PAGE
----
Making the tail
We were so busy getting Terry on the road, I did not have time to show you how we made his tail. The tail structure begins with the seat bulkhead. Because I don't have the bulkhead finished, we had to make Terry's tail structure of wood. We did not have time to bring it to a - point which would consume even less energy.
Fortunately, Alan Smith volunteered to spend the week helping out. Virginia Tech is building a Vetter Challenger and sent graduating engineering student, Justin Burr to California to help and learn. We are all grateful for his help.
|Five days before he wanted to leave, Terry returned with another battery to put on. He wanted to install four more chargers, too.||"It is just 160 pounds", he said "It will be OK"|
|To make the tail, we had to begin with the seat bulkhead. We sat Terry down and drew a line around him.||Then we sat each other down and drew lines around all of us. I took an "average", drew the bulkhead shape and cut it out of 1/4"plywood.|
|From tuft testing, we learned that we needed to "square-off" the top to continue the shoulder shape. I am not happy about the way it looks but that is the way it must be.||This will be a temporary tail to get Terry on the road as fast as possible. I reinforced the edges with 3/4" plywood. The floor would be solid plywood to carry the new battery.|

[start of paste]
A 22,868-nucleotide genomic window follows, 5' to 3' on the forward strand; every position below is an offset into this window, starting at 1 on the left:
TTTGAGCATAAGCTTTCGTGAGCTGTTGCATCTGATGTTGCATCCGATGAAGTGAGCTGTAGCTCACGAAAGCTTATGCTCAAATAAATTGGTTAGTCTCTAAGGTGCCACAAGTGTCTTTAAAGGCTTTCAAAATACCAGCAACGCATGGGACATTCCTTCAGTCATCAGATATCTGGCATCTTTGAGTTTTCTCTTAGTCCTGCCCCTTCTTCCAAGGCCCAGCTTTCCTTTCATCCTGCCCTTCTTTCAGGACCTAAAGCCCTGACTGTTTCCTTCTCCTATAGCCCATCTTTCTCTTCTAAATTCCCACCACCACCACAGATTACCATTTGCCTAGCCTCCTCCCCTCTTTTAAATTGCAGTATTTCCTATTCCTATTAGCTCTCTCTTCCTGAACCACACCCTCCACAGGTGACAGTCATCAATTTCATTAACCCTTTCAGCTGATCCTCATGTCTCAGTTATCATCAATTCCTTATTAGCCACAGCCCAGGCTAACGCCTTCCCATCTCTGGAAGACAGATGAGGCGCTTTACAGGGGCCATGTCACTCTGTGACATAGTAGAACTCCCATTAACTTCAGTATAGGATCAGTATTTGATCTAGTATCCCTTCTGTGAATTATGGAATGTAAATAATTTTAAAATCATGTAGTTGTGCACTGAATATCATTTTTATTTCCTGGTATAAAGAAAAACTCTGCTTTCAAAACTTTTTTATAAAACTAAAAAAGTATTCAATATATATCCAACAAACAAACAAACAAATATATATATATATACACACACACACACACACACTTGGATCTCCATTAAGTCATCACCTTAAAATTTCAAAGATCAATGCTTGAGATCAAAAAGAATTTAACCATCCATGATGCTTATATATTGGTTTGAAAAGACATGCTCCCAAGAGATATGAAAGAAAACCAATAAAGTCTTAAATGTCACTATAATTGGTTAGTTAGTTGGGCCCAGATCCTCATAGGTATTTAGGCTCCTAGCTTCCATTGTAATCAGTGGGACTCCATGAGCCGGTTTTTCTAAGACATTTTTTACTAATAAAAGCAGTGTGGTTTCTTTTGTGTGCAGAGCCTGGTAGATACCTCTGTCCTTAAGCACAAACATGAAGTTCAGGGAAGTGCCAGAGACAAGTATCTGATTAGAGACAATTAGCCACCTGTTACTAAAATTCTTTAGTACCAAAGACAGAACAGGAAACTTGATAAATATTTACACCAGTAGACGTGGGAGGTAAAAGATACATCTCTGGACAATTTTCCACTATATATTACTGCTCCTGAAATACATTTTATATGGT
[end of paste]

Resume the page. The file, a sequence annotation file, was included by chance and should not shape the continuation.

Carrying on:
|Justin glues and screws the various wooden tail parts together. You could actually make a tail yourself like this if you wanted.||Terry was concerned that the extra weight could make his motor run hot. Then he noticed that his feet felt colder with the streamlinined nose. I decided to direct that cold air to the motor.|
|First I made ducting of cardboard. Then I replaced the cardboard with aluminum and taped it all together. His motor should stay cool and his feet should stay warm.||Here you can see one of two extra chargers Terry mounted. With the streamlining off, you can see the aluminum intake duct.|
|Andre Okazaki of Reproduction Decals made the classic Vetter lettering for me.||Alan and I shape and fit lightweight foam fairings that will help the wind slip by. We have one day to go.|
|After two years of use, I have come to believe that my "milk-carton" paper covered with pressure sensitive vinyl is the most durable, lightest and least expensive covering material we can use.||We carefully figured out the shape, took it off, laid it flat, covered it with the vinyl and put it back on using our Banana Tacks.|
|Terry wanted head home to Florida. We did not have time to finish bringing his tail to a point. I expect him back. We can finish it up later.|
"If fuel ever becomes precious, we will want to be streamlined"
Craig Vetter, 2008
Fuel is precious in electric motorcycles
Modified July 31, 2013
Posted June 2, 2013